I’ve offered to go back working in ICU, but my best work is done in palliative care

Anne Myers
Photograph: Alamy Stock Photo

Last Thursday when the Australian government put out the call for 20,000 registered nurses to upskill to ICU I slipped into autopilot and emailed my old workplace where I’d worked in ICU for a decade. It had been 10 years since I’d worked there, would they be interested in my return?

I also filled out the government’s expression of interest form offering myself up, again, for the ICU sector. I felt my chest tighten a little, but I brushed it off as apprehension around my rusty ICU skills, whether I’d be more hindrance than help, would they even want me, and the stressors involved for my old workmates in having nurses fast-tracked into ICU and what that might look like.

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That night I lay in bed, unable to sleep, torn between feeling like it was my duty to offer up these skills in a time of crisis and potentially signing my own death certificate. The horror images of the ICUs in Italy could not be unseen. I knew the deal.

While social media was busy praising the bravery of frontline health workers, I didn’t feel brave, I felt terrified. If I had the choice I’d be staying at home like everyone else. But then that was being selfish, not putting my community first. I resented my courage being tested like this.

The thing is, I already work frontline, as a community palliative care nurse. I’ve only recently returned from two months’ leave, bunkered down like the rest of Australia, so to leave my safe bubble and head back out into the world of visiting other people’s homes seemed undoable.

I knew the world had changed when I walked into work on my first day back and my manager handed me a precious PPE kit telling me to treat it like gold. While work now has a rigorous Covid-19 screening tool in place, it’s only as good as the information people give us. There’s an element of trust and risk going into each home, and as time passes the chance of being in homes where there are unknown Covid-19 positive cases increases.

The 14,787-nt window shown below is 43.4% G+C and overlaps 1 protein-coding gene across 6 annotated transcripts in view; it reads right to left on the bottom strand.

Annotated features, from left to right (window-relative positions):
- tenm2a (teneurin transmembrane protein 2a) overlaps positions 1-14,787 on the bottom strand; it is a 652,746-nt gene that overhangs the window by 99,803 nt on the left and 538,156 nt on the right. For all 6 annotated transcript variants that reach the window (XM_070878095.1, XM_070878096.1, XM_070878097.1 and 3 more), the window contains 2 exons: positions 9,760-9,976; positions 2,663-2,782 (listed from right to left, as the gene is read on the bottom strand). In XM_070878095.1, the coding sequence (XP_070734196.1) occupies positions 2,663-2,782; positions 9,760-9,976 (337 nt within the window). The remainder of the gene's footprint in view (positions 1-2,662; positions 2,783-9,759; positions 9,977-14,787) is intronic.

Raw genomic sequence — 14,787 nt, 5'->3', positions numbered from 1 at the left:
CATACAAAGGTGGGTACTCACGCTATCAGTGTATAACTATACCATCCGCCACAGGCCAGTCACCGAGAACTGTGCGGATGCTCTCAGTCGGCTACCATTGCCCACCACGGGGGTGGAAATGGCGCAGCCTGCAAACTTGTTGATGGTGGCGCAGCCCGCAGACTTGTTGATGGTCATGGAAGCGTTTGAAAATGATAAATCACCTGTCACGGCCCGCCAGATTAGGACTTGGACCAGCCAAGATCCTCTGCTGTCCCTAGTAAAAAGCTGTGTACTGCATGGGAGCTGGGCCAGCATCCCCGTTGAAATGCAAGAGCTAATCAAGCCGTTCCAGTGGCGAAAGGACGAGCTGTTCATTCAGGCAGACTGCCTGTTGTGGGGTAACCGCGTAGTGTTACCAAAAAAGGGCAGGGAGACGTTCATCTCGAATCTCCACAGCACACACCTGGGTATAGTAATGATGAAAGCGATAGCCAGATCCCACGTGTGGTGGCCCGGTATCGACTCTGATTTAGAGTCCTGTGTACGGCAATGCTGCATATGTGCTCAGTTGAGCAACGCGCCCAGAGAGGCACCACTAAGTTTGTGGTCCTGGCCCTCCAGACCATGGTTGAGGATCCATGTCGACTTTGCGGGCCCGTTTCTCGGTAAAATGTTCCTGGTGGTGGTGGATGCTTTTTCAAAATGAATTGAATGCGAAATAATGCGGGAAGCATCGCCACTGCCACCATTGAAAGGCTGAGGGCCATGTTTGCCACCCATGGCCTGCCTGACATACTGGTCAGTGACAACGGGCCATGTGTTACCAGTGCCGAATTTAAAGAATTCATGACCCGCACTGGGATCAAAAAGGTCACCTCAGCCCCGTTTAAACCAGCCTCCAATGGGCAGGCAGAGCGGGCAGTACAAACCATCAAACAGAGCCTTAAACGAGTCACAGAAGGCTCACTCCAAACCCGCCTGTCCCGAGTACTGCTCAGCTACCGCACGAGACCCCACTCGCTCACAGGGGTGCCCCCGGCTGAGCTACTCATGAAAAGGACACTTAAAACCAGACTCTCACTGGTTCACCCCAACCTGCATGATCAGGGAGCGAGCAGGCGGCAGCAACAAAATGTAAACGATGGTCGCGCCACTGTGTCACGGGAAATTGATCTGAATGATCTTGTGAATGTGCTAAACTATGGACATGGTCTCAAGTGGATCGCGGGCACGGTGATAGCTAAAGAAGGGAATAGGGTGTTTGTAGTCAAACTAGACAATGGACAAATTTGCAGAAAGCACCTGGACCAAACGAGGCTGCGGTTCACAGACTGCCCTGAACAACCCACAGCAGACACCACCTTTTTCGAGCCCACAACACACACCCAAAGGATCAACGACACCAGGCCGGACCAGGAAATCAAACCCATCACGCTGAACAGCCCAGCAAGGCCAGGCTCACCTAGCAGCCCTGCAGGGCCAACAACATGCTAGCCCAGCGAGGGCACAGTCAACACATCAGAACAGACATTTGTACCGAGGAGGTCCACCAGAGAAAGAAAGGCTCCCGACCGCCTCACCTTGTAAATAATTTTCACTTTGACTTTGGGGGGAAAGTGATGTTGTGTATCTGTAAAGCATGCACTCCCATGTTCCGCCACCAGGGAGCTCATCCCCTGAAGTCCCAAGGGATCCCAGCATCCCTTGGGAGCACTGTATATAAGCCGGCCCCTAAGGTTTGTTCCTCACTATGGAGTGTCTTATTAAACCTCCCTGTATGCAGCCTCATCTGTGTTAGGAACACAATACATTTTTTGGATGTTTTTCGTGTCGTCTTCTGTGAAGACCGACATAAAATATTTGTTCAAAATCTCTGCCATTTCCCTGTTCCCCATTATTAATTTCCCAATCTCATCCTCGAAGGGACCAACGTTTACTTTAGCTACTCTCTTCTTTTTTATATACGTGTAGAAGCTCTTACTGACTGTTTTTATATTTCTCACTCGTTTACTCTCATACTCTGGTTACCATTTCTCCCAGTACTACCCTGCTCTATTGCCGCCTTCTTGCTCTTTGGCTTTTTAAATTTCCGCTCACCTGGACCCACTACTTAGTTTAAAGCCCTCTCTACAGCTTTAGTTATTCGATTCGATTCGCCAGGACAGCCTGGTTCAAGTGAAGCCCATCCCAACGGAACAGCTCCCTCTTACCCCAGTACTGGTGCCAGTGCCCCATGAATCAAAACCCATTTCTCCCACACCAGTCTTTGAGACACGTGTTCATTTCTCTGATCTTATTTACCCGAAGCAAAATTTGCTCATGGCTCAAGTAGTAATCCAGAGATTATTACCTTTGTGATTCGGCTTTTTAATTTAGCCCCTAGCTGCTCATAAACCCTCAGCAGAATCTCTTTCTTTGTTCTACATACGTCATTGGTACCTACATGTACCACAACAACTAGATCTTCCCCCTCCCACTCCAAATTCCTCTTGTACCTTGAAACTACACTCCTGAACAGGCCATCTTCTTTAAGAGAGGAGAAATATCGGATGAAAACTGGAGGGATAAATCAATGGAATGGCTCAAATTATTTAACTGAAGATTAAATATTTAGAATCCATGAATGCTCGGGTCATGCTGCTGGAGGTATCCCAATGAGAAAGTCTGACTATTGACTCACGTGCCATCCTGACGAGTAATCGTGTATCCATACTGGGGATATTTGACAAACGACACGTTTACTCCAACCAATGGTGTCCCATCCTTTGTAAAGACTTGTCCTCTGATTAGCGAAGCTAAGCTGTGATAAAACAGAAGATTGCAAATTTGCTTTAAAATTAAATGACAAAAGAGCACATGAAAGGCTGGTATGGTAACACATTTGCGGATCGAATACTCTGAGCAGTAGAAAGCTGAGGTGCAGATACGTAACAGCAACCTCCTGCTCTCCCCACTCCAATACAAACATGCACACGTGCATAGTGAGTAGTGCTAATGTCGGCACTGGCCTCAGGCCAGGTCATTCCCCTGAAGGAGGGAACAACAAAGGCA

My colleagues and I are in for the long haul. We need to look after ourselves as much as our clients and their families

My first visit back felt uncomfortable. I was so focused on maintaining social distancing and overthinking everything in my hypervigilant state that when I walked back out to the car I wondered what care I had actually done as I slathered sanitiser all over my hands, my computer, my phone. How do you maintain social distancing in someone else’s bedroom, hallway, kitchen?

I sat at their table, talking to the family, calculating if we were too close. An elderly grieving relative brushed past me as they left the bedroom and I took a deep breath and instinctively pressed myself back against the wall as we smiled at each other. How to be in this new world.

I stood next to the dying person’s bed, knowing I couldn’t go closer, couldn’t hold their hand, sit next to them, do my job while keeping to clinical intervention only. So much of our work is inside this personal space, and not being able to touch is like losing a small part of ourselves. So we’re learning to develop new skills, ones that will translate across the abyss of being apart, together.

Like hospitals, visiting times in all palliative care units across the country have been reduced to the bare minimum. One visitor per day for one hour between 4pm and 8pm in one unit, a slight increase in numbers when the person is actively dying. That’s a heartbreaking hour of offering. It means we may see more families opting out of admission to palliative care units because of this, preferring to keep their loved ones at home. Our service will need to be adaptable and flexible in creating different ways of maintaining and providing our high level of care.

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We fear the unknown of what’s coming. A colleague working as a palliative care nurse consultant in a public hospital commented: “There’s an eerie sense of anticipation in the air. I feel like I’m standing on the shore, watching the water recede, knowing, and waiting for the tsunami wave to come. We just don’t know what to expect.”

While the focus for now is on increasing ICU beds and staffing to that capacity, it will be palliative care that will come into its own in the months to come.

I watch the pop-up morgues spread out across playing fields and parks across the world. I watch as families decide who gets to attend mum’s funeral. I wonder when I’ll get to hug my dad again. My colleagues and I are in for the long haul. We need to look after ourselves as much as our clients and their families in order to stay the distance. As a wise friend and colleague said: “We need to treat this as a marathon, not a sprint.”

I’m not sure what happened in that mad moment of putting up my hand for ICU. Perhaps the media fear got to me. I know my best work is to be done here in palliative care. As the community grieves those who have died, and for the families who are yet to suffer loss, my colleagues and I will be there to care and grieve with you.

• Anne Myers is a Melbourne palliative care nurse